Control of Wisconsin Supreme Court will be up for grabs after liberal justice's surprise retirement

Justice Ann Walsh Bradley, who is part of a 4-3 liberal majority, said she will be retiring in 2025

Published April 11, 2024 5:03PM (EDT)

Gavel on wooden desk with books as background (Getty Images/aluxum)
Gavel on wooden desk with books as background (Getty Images/aluxum)

One year after a closely-watched election tipped the Wisconsin Supreme Court towards a 4-3 liberal majority, the impending retirement of a liberal justice, Ann Walsh Bradley, is teeing off another battle for control of the state's highest court.

Bradley announced Thursday that she will not run in the April 2025 election for another 10-year term, NBC News reported.

"My decision has not come lightly," Bradley wrote in a statement. "It is made after careful consideration and reflection. I know I can do the job and do it well. I know I can win re-election should I run, but it's just time to pass the torch."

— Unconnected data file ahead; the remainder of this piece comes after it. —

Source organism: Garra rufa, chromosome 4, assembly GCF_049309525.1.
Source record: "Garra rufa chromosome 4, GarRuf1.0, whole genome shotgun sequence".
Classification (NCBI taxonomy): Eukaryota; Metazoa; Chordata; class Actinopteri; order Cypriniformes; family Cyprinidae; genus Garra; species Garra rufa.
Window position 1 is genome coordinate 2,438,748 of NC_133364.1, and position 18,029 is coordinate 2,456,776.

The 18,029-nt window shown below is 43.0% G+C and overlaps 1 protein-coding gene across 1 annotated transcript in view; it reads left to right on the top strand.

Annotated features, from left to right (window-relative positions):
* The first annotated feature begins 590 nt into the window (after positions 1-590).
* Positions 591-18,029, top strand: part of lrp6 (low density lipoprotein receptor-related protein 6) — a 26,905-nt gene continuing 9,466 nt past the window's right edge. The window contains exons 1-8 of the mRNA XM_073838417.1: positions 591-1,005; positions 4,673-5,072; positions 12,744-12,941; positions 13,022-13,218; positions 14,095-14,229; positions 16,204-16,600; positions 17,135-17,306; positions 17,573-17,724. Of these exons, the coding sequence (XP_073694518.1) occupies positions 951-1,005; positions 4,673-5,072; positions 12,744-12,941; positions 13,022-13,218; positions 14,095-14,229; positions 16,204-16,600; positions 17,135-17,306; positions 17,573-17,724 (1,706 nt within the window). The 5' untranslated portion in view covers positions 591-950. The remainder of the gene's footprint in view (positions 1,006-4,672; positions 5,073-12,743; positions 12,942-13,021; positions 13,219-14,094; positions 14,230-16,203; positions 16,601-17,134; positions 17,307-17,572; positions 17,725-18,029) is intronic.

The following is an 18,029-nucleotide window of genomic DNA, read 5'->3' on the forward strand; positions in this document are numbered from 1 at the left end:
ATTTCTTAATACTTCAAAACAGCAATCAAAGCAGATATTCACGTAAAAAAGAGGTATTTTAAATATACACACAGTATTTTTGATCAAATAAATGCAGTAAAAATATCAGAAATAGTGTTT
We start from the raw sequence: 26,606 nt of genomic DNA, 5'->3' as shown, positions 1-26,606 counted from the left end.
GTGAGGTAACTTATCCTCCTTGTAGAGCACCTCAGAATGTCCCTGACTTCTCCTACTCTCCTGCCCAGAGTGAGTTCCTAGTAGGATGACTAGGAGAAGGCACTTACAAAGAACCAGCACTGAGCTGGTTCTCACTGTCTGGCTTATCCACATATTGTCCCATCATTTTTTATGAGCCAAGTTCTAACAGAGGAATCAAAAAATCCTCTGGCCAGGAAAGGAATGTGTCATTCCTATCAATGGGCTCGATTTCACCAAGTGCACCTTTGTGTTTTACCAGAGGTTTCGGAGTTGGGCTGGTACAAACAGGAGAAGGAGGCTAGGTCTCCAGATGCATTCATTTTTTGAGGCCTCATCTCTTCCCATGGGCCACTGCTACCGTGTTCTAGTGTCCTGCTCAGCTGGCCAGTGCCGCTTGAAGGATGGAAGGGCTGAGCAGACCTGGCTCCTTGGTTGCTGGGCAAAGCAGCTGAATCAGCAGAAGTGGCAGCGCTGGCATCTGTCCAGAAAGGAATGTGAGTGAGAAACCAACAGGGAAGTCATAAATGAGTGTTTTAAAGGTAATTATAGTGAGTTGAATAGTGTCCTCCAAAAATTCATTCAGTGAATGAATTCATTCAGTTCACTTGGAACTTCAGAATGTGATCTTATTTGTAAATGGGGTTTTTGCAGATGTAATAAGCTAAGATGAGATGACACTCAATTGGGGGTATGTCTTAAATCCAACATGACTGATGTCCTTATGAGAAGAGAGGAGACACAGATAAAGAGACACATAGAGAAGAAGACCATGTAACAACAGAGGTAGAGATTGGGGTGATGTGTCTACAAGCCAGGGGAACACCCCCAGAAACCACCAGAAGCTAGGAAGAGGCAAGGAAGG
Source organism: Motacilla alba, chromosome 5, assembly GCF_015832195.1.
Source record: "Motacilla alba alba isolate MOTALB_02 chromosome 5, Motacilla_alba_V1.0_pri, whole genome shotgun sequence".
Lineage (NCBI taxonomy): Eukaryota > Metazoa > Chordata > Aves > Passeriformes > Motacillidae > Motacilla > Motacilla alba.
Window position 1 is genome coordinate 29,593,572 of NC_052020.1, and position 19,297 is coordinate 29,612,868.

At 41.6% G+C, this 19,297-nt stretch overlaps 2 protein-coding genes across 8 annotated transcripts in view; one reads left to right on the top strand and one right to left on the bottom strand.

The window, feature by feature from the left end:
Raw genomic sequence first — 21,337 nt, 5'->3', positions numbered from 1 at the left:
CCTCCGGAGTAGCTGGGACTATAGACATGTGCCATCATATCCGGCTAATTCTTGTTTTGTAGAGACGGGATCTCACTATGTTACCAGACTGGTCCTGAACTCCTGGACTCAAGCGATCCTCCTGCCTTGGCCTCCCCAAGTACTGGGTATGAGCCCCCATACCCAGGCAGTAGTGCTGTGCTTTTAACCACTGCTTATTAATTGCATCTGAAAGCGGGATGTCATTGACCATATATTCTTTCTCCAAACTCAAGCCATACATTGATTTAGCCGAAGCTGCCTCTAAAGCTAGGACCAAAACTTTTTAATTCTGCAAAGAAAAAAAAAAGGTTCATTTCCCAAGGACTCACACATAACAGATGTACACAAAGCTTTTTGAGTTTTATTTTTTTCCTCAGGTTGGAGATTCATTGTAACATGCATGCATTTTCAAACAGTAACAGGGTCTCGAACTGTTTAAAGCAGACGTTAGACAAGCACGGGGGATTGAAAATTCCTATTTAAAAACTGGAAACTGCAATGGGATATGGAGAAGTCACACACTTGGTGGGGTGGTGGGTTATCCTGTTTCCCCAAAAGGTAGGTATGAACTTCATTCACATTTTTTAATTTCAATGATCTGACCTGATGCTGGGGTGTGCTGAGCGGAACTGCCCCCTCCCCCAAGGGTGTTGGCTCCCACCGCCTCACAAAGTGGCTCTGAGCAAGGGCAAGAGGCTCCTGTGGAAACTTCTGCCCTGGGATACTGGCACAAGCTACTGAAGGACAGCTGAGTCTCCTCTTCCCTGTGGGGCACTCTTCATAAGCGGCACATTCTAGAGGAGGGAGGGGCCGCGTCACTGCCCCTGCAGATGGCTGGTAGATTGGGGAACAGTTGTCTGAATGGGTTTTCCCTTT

The Wisconsin court's ideological balance has enormous ramifications for a range of issues, including abortion access and redistricting. Conservatives long held the reins of legislative and judicial power in Wisconsin until the most expensive state Supreme Court campaign in U.S. history elevated liberal justice Janet Protasiewicz to the bench in April 2023. Her victory was followed by GOP threats to impeach her.

The new liberal majority (the court is technically nonpartisan) promptly ruled that the GOP gerrymander of Wisconsin's state legislative maps was unconstitutional. New, compromise maps that were agreed to by the legislature and Democratic Gov. Tony Evers provide Democrats with an opening to make gains in the state legislature, where they have struggled to gain control despite recently winning a skew of statewide elections.

With the last Wisconsin Supreme Court election as precedent, gerrymandering and reproductive rights will almost certainly be at the forefront of a bitter and expensive 2025 election. Former Republican Attorney General Brad Schimel announced last year that he intends to run for a seat on the highest court. With Bradley's retirement, many others are likely to join the competition.

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